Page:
What did Plato and Aristotle recommend regarding parenting?
- Children have special needs and they must be met
- recognized stages in life
What were parents in the 1500s and 1900s concerned about?
- health and education
- having independent thoughts
Parenting in the 17th and 18th centuries:
- concern with abstract questions about parenting
- worried about responsibility of being a parent, discipline methods, and whether or not they are competent enough to be a parent
- extended branch of the cell that sends messages to other cells
- protruding part of the cell that receives messages from other cells
small gap between cells in which they communicate
substance released by the axon that triggers a change in the dendrite membrane of the receiving cell so the message is received
special neurons that when watching something, act the same way that the neurons in the brain of the person carrying out the action fire.
How are mirror neurons effected by watching violent television programs?
mirror neurons in areas related to aggression fired and children were more likely to behave in aggressive ways following the show
How big is the brain at birth?
- 1/4th the size of adult
- almost full grown
How does pruning occur
- from back to front
- visual cortex, then later in the prefrontal areas
How does Experience affect the brain?
- cortex is malleable and other parts of the brain take over functions when the brain lacks ability
- Experience stimulates growth of axons and dendride endings
What is cortisol?
- hormone that regulates daily pattern of arousal
- alertness and attention
- helps body respond to stress
How does cortisol affect children in stressful environments?
- fast acting component in sympathetic nervous system
- nervous system prepares body for fight/flight
- cortisol is high during stress
What is executive functioning?
- ability to hold and use information in working memory
- ability to inhibit habitual behaviors
- ability to adjust to change and solve problems flexibly
- related to dimension of effortful control; skills related to intelligence, but more measures of attention and self control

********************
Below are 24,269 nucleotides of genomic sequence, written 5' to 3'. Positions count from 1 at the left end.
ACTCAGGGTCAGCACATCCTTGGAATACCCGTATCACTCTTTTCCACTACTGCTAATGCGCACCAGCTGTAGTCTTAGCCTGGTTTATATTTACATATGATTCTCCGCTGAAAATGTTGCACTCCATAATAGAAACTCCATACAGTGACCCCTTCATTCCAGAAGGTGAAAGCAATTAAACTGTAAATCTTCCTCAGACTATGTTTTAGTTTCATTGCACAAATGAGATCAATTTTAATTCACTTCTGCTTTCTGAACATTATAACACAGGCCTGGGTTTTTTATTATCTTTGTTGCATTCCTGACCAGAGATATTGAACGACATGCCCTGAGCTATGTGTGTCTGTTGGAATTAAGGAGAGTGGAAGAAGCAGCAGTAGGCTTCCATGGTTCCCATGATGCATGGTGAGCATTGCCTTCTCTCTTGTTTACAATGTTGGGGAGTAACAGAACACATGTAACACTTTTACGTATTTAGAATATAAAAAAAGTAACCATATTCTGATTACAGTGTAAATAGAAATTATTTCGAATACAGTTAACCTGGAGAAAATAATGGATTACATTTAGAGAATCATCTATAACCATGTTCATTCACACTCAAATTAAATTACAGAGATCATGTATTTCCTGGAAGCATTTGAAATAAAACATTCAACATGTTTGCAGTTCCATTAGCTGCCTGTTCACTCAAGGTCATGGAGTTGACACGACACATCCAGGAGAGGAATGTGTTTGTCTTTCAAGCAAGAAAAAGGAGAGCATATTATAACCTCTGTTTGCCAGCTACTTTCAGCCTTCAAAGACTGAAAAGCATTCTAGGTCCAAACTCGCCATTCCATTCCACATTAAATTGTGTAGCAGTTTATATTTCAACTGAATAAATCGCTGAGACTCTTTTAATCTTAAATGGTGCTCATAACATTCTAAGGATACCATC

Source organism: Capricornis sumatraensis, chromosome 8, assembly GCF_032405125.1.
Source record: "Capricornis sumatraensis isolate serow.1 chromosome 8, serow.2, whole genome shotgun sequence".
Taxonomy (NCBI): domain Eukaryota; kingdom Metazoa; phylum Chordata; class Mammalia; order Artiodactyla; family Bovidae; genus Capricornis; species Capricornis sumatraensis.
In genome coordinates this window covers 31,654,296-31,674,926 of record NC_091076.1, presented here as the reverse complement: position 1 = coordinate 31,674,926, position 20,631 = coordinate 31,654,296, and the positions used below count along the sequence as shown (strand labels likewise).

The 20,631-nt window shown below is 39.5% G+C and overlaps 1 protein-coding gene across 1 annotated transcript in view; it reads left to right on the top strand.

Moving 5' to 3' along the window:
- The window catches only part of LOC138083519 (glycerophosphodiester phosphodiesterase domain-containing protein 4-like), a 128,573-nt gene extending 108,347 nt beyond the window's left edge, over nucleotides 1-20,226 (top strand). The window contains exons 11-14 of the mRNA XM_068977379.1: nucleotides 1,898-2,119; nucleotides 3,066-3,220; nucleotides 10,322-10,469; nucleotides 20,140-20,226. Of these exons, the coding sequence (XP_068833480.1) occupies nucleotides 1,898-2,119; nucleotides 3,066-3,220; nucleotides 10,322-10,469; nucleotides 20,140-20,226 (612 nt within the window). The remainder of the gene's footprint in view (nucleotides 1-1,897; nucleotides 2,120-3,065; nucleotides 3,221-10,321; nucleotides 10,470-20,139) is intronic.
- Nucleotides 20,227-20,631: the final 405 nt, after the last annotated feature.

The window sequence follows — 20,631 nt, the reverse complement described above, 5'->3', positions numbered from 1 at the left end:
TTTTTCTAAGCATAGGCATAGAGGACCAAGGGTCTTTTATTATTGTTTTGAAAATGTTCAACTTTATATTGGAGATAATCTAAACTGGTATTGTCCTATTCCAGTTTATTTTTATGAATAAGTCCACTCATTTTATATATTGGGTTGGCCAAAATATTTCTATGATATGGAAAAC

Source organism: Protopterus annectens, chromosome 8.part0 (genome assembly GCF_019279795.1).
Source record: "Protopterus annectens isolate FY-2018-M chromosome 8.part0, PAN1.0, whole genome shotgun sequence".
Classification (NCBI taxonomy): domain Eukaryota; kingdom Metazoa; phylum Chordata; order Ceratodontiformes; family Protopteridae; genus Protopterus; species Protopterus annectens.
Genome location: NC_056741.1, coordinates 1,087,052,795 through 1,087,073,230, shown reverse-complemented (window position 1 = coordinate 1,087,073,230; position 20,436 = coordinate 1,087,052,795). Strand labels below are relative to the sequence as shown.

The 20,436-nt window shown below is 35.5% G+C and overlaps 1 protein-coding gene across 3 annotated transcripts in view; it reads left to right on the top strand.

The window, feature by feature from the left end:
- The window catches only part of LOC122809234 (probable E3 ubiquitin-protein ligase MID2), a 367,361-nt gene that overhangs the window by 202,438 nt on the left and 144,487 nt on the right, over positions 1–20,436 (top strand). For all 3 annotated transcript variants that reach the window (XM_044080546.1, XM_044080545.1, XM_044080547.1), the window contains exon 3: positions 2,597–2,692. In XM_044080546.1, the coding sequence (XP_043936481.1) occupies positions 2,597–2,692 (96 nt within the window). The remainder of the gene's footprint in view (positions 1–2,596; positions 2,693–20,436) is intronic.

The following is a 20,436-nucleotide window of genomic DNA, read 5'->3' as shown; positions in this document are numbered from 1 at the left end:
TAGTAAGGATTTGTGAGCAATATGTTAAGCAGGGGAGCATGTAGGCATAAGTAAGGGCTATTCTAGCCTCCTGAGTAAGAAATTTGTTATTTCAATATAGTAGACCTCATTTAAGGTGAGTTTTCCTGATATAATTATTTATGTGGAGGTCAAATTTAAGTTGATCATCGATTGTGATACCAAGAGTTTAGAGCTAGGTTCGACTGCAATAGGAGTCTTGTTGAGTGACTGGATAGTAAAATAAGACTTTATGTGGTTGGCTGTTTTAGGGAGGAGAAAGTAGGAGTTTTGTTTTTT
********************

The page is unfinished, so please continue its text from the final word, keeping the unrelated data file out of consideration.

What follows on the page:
What are the different types of temperament?
- activity level
What do learning theories help us understand?
- Their important role in modeling appropriate behaviors for children and structuring the consequences that teach children new behaviors
- children copy parents whether parents are carrying out approved or disapproved behaviors
- children want parental attention and will seek it by negative means if they do not get it for positive behaviors: children want your attention
- conditions under which children learn best
Vygotsky- What did he help us learn?
- zone of proximal development (finding potential)
- believed knowledge, though and mental processes such as memory all rest on SOCIAL INTERACTONS
Piaget-What did he help us learn?
- assimilation, accommodation, equilibrium
- Cognitive theorist
- helps parents: take child's views into account, that children need opportunities to explore
Freud-What did he help us learn?
- that children have internal needs that drive behavior
- neither child/parent has total control
- that parents have role in helping children understand needs and fine acceptable ways to fill them
Erikson-What did he help us learn?
- that growth goes through adulthood, children are active and adaptive
- stages of growth and development
Attachment Theory- what did this theory help us understand?
- attachments are formed with important people throughout lifespan
- the way parents treat babies creates long-lasting expectations about the way the world will treat them
- attachments depend on quality of parent-child rel. at the time and will change as circumstances improve or damage quality of relationship
Systems Theory- what did this theory help us understand?
- that the thing of interest consists of many parts that influence each other in important ways
- no part is more important that the other
- low birth weight will affect the child in all ways
Evolutionary Developmental Theory- what did this theory help us understand?
- as human beings, we have inborn tendencies based on our histories that make certain adaptations more or less difficult; take heritage seriously as make social interventions
- strong attachment and closeness to nurturing family members has had and continues to have survival value
Bioecological theory- what did this theory help us understand?
- forces outside the family impact parents' care of children
- importance of regularity and stability in children's lives
- help to improve parenting comes not just from changing what goes on in home, but also what goes on in society
Styles of parenting
- nurturance and attention to children's individuality and behavior demands
- limit-setting helps children achieve responsibility and competence
- many demands of children
- little support to achieve demands
- associated with unhappiness, inhibition and distrust
- allows freedom of impulse expression
- does not teach or support self control and self-regulation
- associated with immaturity an dependence